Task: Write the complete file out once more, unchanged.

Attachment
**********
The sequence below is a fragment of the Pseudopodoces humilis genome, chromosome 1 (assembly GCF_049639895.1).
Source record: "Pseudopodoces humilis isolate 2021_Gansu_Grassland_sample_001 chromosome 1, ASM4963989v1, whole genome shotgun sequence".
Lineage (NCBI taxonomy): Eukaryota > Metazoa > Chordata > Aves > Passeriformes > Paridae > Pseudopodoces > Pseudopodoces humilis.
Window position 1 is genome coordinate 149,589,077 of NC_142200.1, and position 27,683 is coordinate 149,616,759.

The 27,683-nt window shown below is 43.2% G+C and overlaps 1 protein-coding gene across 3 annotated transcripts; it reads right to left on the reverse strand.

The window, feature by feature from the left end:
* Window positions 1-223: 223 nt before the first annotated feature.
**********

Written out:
The sequence below is a fragment of the Pseudopodoces humilis genome, chromosome 1 (assembly GCF_049639895.1).
Source record: "Pseudopodoces humilis isolate 2021_Gansu_Grassland_sample_001 chromosome 1, ASM4963989v1, whole genome shotgun sequence".
Lineage (NCBI taxonomy): Eukaryota > Metazoa > Chordata > Aves > Passeriformes > Paridae > Pseudopodoces > Pseudopodoces humilis.
Window position 1 is genome coordinate 149,589,077 of NC_142200.1, and position 27,683 is coordinate 149,616,759.

The 27,683-nt window shown below is 43.2% G+C and overlaps 1 protein-coding gene across 3 annotated transcripts; it reads right to left on the reverse strand.

The window, feature by feature from the left end:
* Window positions 1-223: 223 nt before the first annotated feature.